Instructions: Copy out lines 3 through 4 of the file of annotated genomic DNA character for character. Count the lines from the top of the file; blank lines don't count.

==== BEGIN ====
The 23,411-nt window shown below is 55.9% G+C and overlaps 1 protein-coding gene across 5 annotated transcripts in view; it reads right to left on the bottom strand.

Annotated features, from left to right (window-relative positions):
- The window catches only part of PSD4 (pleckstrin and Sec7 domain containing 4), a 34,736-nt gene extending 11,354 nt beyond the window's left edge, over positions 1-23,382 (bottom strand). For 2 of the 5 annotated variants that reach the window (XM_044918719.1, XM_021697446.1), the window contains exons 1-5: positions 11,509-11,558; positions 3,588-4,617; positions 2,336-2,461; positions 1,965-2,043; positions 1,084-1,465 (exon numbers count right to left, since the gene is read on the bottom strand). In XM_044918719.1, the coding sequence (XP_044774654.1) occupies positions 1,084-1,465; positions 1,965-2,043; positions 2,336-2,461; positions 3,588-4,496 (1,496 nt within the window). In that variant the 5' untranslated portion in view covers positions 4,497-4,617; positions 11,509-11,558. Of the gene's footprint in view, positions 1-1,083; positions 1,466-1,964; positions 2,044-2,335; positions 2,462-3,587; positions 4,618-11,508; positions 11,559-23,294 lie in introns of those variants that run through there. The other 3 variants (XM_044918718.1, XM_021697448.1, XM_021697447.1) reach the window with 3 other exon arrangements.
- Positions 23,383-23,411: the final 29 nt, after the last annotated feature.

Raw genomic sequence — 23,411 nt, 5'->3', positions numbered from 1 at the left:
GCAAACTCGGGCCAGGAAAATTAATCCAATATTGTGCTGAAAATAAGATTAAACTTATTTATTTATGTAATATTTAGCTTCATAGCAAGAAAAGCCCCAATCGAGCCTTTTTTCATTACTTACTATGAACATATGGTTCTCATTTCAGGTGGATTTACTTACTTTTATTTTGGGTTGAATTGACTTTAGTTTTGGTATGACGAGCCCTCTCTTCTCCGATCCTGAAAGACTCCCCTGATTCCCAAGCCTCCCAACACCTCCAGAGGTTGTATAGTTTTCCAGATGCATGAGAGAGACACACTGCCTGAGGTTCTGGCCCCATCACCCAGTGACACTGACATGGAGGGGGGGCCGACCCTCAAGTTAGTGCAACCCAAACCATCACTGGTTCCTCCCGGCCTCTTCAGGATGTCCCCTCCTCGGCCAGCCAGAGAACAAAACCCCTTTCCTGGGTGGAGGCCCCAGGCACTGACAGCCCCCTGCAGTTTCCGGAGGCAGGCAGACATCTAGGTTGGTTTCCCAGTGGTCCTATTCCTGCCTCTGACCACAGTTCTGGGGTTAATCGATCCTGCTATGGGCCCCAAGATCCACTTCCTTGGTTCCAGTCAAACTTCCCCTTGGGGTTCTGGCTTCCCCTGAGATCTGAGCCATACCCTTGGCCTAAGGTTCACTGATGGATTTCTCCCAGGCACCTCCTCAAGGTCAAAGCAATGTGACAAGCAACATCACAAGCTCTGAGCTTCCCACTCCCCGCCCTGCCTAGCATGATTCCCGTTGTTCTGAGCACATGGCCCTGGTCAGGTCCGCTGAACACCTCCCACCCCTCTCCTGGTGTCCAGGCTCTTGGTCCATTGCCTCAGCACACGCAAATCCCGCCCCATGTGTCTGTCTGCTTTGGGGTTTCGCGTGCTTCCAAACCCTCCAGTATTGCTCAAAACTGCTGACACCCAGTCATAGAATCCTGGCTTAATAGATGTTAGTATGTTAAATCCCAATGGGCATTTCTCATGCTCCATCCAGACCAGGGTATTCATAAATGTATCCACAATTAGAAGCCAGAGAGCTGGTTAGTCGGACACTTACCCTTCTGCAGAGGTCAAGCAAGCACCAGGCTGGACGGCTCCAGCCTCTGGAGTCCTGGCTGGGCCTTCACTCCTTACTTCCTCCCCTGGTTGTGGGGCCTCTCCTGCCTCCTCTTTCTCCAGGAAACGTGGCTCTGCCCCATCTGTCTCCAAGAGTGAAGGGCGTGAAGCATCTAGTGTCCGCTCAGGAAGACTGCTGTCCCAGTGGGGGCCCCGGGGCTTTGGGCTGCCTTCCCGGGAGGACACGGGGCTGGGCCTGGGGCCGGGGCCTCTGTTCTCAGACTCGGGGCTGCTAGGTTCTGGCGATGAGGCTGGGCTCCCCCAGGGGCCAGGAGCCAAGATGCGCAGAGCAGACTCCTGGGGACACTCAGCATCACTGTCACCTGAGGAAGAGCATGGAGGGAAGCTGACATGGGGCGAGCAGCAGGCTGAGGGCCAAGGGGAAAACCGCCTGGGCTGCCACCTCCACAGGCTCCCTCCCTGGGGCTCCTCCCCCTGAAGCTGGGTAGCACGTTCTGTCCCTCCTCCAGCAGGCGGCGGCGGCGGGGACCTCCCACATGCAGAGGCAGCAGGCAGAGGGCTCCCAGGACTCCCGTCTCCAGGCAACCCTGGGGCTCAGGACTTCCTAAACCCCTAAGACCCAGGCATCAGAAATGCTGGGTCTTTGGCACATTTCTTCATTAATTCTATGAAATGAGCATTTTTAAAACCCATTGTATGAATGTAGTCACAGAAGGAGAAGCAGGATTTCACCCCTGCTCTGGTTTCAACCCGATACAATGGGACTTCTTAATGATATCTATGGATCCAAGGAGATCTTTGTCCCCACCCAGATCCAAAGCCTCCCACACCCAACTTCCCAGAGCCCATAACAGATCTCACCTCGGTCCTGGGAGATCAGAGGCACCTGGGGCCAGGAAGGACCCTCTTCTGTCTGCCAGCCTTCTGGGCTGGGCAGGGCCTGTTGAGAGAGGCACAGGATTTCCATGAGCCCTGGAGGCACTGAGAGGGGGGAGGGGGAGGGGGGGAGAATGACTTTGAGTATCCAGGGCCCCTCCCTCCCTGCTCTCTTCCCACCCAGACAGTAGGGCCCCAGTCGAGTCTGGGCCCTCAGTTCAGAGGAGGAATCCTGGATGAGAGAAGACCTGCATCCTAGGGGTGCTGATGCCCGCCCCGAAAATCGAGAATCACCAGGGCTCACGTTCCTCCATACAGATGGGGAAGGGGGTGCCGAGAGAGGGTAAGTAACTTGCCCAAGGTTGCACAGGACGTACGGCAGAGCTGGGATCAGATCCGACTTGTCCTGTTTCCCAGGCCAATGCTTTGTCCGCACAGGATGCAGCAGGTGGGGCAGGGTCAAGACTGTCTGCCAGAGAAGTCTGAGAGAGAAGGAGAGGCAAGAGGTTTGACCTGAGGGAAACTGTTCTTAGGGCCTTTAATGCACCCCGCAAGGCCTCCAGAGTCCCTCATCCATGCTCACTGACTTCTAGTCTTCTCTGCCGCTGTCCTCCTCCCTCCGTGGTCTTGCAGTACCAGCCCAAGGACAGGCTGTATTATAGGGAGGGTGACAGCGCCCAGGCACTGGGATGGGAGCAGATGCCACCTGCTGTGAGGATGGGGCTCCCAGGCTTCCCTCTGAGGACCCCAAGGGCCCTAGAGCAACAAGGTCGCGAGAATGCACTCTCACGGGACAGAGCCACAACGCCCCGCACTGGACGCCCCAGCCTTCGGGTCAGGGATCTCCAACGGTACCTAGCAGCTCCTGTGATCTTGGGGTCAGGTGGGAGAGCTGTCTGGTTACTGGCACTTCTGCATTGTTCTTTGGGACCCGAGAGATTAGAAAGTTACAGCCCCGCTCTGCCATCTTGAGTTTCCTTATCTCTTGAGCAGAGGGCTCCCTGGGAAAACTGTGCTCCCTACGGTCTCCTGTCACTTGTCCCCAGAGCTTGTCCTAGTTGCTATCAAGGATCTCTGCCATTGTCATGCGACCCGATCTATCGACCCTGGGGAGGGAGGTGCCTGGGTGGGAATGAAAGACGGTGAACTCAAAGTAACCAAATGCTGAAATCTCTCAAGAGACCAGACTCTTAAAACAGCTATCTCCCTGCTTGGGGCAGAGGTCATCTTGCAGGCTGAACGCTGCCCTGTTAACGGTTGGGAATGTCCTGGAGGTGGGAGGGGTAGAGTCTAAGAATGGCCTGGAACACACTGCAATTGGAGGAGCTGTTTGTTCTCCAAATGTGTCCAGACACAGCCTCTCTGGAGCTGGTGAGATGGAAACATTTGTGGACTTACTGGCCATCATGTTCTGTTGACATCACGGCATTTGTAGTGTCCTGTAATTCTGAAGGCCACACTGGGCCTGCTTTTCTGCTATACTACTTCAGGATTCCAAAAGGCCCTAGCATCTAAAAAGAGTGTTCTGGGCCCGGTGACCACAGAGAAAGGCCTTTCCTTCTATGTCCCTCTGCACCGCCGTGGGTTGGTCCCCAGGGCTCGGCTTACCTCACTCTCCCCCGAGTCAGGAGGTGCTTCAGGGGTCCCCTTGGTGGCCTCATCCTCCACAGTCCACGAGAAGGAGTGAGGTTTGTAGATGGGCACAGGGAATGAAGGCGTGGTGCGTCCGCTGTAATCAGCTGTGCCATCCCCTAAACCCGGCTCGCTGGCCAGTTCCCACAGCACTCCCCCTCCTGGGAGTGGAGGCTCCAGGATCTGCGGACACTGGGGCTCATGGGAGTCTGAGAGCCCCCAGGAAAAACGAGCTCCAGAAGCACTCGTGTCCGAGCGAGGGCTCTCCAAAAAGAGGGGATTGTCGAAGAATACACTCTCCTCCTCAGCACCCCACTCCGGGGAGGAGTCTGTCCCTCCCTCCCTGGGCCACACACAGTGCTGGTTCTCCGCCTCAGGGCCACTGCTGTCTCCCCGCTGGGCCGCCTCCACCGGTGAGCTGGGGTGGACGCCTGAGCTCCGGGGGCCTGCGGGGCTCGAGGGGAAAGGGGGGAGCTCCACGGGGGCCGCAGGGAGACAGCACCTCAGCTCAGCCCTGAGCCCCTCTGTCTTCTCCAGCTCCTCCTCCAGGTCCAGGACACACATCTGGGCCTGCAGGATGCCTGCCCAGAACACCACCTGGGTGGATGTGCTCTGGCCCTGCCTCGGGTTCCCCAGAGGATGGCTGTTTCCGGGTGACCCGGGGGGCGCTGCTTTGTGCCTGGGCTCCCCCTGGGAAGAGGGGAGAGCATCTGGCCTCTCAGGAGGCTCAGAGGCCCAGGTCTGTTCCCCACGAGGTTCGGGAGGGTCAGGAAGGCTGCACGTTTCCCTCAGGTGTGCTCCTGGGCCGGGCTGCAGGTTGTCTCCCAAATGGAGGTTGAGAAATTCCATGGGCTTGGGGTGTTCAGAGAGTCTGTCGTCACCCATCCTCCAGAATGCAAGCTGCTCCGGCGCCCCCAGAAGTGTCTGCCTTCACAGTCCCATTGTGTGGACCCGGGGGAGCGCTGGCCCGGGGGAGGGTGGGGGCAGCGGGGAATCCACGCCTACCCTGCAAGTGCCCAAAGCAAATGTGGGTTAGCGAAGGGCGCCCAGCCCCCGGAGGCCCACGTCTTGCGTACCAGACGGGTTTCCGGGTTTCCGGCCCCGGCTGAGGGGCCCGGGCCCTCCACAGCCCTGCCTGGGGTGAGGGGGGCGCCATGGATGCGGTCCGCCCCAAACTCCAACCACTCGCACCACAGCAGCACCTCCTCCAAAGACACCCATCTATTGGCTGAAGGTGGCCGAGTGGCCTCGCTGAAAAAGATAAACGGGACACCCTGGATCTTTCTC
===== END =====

- The window catches only part of PSD4 (pleckstrin and Sec7 domain containing 4), a 34,736-nt gene extending 11,354 nt beyond the window's left edge, over positions 1-23,382 (bottom strand). For 2 of the 5 annotated variants that reach the window (XM_044918719.1, XM_021697446.1), the window contains exons 1-5: positions 11,509-11,558; positions 3,588-4,617; positions 2,336-2,461; positions 1,965-2,043; positions 1,084-1,465 (exon numbers count right to left, since the gene is read on the bottom strand). In XM_044918719.1, the coding sequence (XP_044774654.1) occupies positions 1,084-1,465; positions 1,965-2,043; positions 2,336-2,461; positions 3,588-4,496 (1,496 nt within the window). In that variant the 5' untranslated portion in view covers positions 4,497-4,617; positions 11,509-11,558. Of the gene's footprint in view, positions 1-1,083; positions 1,466-1,964; positions 2,044-2,335; positions 2,462-3,587; positions 4,618-11,508; positions 11,559-23,294 lie in introns of those variants that run through there. The other 3 variants (XM_044918718.1, XM_021697448.1, XM_021697447.1) reach the window with 3 other exon arrangements.
- Positions 23,383-23,411: the final 29 nt, after the last annotated feature.